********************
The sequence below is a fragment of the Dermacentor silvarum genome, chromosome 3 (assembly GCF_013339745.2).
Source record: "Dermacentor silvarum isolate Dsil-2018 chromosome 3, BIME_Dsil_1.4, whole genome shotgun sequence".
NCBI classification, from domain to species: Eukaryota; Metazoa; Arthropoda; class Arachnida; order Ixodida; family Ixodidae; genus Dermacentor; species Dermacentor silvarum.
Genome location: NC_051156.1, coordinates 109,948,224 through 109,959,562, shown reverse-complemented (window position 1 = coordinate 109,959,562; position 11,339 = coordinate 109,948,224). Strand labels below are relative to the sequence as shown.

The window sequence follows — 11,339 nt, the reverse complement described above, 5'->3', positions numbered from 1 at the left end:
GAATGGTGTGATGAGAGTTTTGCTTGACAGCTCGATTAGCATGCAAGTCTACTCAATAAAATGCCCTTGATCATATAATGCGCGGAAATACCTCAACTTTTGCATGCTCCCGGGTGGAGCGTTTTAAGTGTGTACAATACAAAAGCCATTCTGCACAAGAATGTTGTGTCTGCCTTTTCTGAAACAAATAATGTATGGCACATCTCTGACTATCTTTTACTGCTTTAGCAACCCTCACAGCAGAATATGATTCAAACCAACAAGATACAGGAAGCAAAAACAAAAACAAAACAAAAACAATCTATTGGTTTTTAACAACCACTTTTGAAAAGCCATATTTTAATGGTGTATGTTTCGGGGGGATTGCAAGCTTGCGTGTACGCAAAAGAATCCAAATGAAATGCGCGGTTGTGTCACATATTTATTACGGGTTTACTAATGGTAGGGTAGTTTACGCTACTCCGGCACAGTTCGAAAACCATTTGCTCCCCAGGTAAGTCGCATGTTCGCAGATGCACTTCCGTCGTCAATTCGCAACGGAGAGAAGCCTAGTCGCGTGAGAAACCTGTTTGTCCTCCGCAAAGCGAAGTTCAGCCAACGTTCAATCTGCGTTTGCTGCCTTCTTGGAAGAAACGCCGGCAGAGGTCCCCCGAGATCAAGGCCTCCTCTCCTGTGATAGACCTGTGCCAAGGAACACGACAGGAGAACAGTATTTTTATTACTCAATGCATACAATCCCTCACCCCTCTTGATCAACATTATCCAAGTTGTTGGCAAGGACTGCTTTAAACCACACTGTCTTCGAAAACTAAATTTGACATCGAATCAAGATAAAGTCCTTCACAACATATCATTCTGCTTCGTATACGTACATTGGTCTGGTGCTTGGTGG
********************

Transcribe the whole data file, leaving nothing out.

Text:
The sequence below is a fragment of the Dermacentor silvarum genome, chromosome 3 (assembly GCF_013339745.2).
Source record: "Dermacentor silvarum isolate Dsil-2018 chromosome 3, BIME_Dsil_1.4, whole genome shotgun sequence".
NCBI classification, from domain to species: Eukaryota; Metazoa; Arthropoda; class Arachnida; order Ixodida; family Ixodidae; genus Dermacentor; species Dermacentor silvarum.
Genome location: NC_051156.1, coordinates 109,948,224 through 109,959,562, shown reverse-complemented (window position 1 = coordinate 109,959,562; position 11,339 = coordinate 109,948,224). Strand labels below are relative to the sequence as shown.

The window sequence follows — 11,339 nt, the reverse complement described above, 5'->3', positions numbered from 1 at the left end:
GAATGGTGTGATGAGAGTTTTGCTTGACAGCTCGATTAGCATGCAAGTCTACTCAATAAAATGCCCTTGATCATATAATGCGCGGAAATACCTCAACTTTTGCATGCTCCCGGGTGGAGCGTTTTAAGTGTGTACAATACAAAAGCCATTCTGCACAAGAATGTTGTGTCTGCCTTTTCTGAAACAAATAATGTATGGCACATCTCTGACTATCTTTTACTGCTTTAGCAACCCTCACAGCAGAATATGATTCAAACCAACAAGATACAGGAAGCAAAAACAAAAACAAAACAAAAACAATCTATTGGTTTTTAACAACCACTTTTGAAAAGCCATATTTTAATGGTGTATGTTTCGGGGGGATTGCAAGCTTGCGTGTACGCAAAAGAATCCAAATGAAATGCGCGGTTGTGTCACATATTTATTACGGGTTTACTAATGGTAGGGTAGTTTACGCTACTCCGGCACAGTTCGAAAACCATTTGCTCCCCAGGTAAGTCGCATGTTCGCAGATGCACTTCCGTCGTCAATTCGCAACGGAGAGAAGCCTAGTCGCGTGAGAAACCTGTTTGTCCTCCGCAAAGCGAAGTTCAGCCAACGTTCAATCTGCGTTTGCTGCCTTCTTGGAAGAAACGCCGGCAGAGGTCCCCCGAGATCAAGGCCTCCTCTCCTGTGATAGACCTGTGCCAAGGAACACGACAGGAGAACAGTATTTTTATTACTCAATGCATACAATCCCTCACCCCTCTTGATCAACATTATCCAAGTTGTTGGCAAGGACTGCTTTAAACCACACTGTCTTCGAAAACTAAATTTGACATCGAATCAAGATAAAGTCCTTCACAACATATCATTCTGCTTCGTATACGTACATTGGTCTGGTGCTTGGTGG